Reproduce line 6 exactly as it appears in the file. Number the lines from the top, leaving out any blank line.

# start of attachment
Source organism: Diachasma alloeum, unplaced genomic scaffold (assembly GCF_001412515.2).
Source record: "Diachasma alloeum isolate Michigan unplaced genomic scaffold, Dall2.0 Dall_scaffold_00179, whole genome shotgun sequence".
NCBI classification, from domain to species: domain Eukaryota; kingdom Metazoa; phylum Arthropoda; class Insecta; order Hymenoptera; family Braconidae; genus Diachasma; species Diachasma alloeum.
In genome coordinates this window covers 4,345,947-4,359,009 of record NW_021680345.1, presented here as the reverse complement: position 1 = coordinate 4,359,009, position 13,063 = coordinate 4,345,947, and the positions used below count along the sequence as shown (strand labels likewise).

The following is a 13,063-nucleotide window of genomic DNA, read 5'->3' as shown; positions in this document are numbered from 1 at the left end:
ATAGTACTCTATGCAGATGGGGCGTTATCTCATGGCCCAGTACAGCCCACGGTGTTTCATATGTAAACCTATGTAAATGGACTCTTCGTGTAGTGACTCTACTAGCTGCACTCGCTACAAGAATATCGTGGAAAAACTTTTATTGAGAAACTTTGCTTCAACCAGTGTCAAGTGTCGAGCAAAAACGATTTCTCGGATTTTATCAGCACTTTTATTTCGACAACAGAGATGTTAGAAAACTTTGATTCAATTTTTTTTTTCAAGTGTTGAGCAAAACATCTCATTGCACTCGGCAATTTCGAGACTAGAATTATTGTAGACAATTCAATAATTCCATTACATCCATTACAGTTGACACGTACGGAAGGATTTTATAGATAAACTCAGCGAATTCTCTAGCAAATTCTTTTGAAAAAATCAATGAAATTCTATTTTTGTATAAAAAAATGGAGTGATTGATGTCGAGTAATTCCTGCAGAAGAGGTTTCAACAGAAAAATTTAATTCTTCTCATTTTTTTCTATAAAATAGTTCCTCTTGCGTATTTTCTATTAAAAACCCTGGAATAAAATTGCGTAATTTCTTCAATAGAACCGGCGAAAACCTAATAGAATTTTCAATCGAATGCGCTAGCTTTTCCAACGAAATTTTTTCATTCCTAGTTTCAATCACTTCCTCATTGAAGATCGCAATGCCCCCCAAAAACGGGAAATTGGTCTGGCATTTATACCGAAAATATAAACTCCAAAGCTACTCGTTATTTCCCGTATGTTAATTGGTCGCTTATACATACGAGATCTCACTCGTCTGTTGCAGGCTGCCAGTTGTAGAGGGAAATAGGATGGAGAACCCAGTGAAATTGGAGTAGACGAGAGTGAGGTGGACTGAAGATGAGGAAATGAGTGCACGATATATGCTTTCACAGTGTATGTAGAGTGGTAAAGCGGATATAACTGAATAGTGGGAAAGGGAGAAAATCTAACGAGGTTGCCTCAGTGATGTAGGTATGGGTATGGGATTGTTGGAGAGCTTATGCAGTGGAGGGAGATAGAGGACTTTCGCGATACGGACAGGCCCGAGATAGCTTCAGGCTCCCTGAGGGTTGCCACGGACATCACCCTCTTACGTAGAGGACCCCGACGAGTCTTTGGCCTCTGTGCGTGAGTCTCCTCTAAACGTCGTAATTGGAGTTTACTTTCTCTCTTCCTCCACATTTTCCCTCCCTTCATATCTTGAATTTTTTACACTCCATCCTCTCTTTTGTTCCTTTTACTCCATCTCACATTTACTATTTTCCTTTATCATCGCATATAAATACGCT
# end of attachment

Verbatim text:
ATAGTACTCTATGCAGATGGGGCGTTATCTCATGGCCCAGTACAGCCCACGGTGTTTCATATGTAAACCTATGTAAATGGACTCTTCGTGTAGTGACTCTACTAGCTGCACTCGCTACAAGAATATCGTGGAAAAACTTTTATTGAGAAACTTTGCTTCAACCAGTGTCAAGTGTCGAGCAAAAACGATTTCTCGGATTTTATCAGCACTTTTATTTCGACAACAGAGATGTTAGAAAACTTTGATTCAATTTTTTTTTTCAAGTGTTGAGCAAAACATCTCATTGCACTCGGCAATTTCGAGACTAGAATTATTGTAGACAATTCAATAATTCCATTACATCCATTACAGTTGACACGTACGGAAGGATTTTATAGATAAACTCAGCGAATTCTCTAGCAAATTCTTTTGAAAAAATCAATGAAATTCTATTTTTGTATAAAAAAATGGAGTGATTGATGTCGAGTAATTCCTGCAGAAGAGGTTTCAACAGAAAAATTTAATTCTTCTCATTTTTTTCTATAAAATAGTTCCTCTTGCGTATTTTCTATTAAAAACCCTGGAATAAAATTGCGTAATTTCTTCAATAGAACCGGCGAAAACCTAATAGAATTTTCAATCGAATGCGCTAGCTTTTCCAACGAAATTTTTTCATTCCTAGTTTCAATCACTTCCTCATTGAAGATCGCAATGCCCCCCAAAAACGGGAAATTGGTCTGGCATTTATACCGAAAATATAAACTCCAAAGCTACTCGTTATTTCCCGTATGTTAATTGGTCGCTTATACATACGAGATCTCACTCGTCTGTTGCAGGCTGCCAGTTGTAGAGGGAAATAGGATGGAGAACCCAGTGAAATTGGAGTAGACGAGAGTGAGGTGGACTGAAGATGAGGAAATGAGTGCACGATATATGCTTTCACAGTGTATGTAGAGTGGTAAAGCGGATATAACTGAATAGTGGGAAAGGGAGAAAATCTAACGAGGTTGCCTCAGTGATGTAGGTATGGGTATGGGATTGTTGGAGAGCTTATGCAGTGGAGGGAGATAGAGGACTTTCGCGATACGGACAGGCCCGAGATAGCTTCAGGCTCCCTGAGGGTTGCCACGGACATCACCCTCTTACGTAGAGGACCCCGACGAGTCTTTGGCCTCTGTGCGTGAGTCTCCTCTAAACGTCGTAATTGGAGTTTACTTTCTCTCTTCCTCCACATTTTCCCTCCCTTCATATCTTGAATTTTTTACACTCCATCCTCTCTTTTGTTCCTTTTACTCCATCTCACATTTACTATTTTCCTTTATCATCGCATATAAATACGCT